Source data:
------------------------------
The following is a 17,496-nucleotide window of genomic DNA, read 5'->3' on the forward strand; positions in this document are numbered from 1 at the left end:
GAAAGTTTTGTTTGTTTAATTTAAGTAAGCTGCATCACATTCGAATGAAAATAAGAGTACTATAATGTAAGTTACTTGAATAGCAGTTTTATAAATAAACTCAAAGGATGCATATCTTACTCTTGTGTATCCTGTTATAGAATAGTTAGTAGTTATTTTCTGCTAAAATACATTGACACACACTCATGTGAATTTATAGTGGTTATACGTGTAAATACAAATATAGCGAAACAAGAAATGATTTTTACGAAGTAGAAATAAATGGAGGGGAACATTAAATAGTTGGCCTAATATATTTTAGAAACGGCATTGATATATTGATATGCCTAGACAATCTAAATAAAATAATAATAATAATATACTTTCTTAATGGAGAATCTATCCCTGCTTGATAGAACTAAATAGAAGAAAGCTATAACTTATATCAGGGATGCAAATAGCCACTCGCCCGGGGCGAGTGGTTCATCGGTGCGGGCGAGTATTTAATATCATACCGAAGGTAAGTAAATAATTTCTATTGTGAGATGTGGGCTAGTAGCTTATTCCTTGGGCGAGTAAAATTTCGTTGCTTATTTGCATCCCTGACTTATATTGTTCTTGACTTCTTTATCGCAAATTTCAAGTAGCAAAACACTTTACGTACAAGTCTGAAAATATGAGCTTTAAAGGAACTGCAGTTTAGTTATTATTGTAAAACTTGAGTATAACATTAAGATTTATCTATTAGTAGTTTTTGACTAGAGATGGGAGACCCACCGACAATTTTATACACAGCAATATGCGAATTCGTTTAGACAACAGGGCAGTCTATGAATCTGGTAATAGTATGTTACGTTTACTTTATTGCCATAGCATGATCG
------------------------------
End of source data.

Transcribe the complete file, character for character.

The following is a 17,496-nucleotide window of genomic DNA, read 5'->3' on the forward strand; positions in this document are numbered from 1 at the left end:
GAAAGTTTTGTTTGTTTAATTTAAGTAAGCTGCATCACATTCGAATGAAAATAAGAGTACTATAATGTAAGTTACTTGAATAGCAGTTTTATAAATAAACTCAAAGGATGCATATCTTACTCTTGTGTATCCTGTTATAGAATAGTTAGTAGTTATTTTCTGCTAAAATACATTGACACACACTCATGTGAATTTATAGTGGTTATACGTGTAAATACAAATATAGCGAAACAAGAAATGATTTTTACGAAGTAGAAATAAATGGAGGGGAACATTAAATAGTTGGCCTAATATATTTTAGAAACGGCATTGATATATTGATATGCCTAGACAATCTAAATAAAATAATAATAATAATATACTTTCTTAATGGAGAATCTATCCCTGCTTGATAGAACTAAATAGAAGAAAGCTATAACTTATATCAGGGATGCAAATAGCCACTCGCCCGGGGCGAGTGGTTCATCGGTGCGGGCGAGTATTTAATATCATACCGAAGGTAAGTAAATAATTTCTATTGTGAGATGTGGGCTAGTAGCTTATTCCTTGGGCGAGTAAAATTTCGTTGCTTATTTGCATCCCTGACTTATATTGTTCTTGACTTCTTTATCGCAAATTTCAAGTAGCAAAACACTTTACGTACAAGTCTGAAAATATGAGCTTTAAAGGAACTGCAGTTTAGTTATTATTGTAAAACTTGAGTATAACATTAAGATTTATCTATTAGTAGTTTTTGACTAGAGATGGGAGACCCACCGACAATTTTATACACAGCAATATGCGAATTCGTTTAGACAACAGGGCAGTCTATGAATCTGGTAATAGTATGTTACGTTTACTTTATTGCCATAGCATGATCG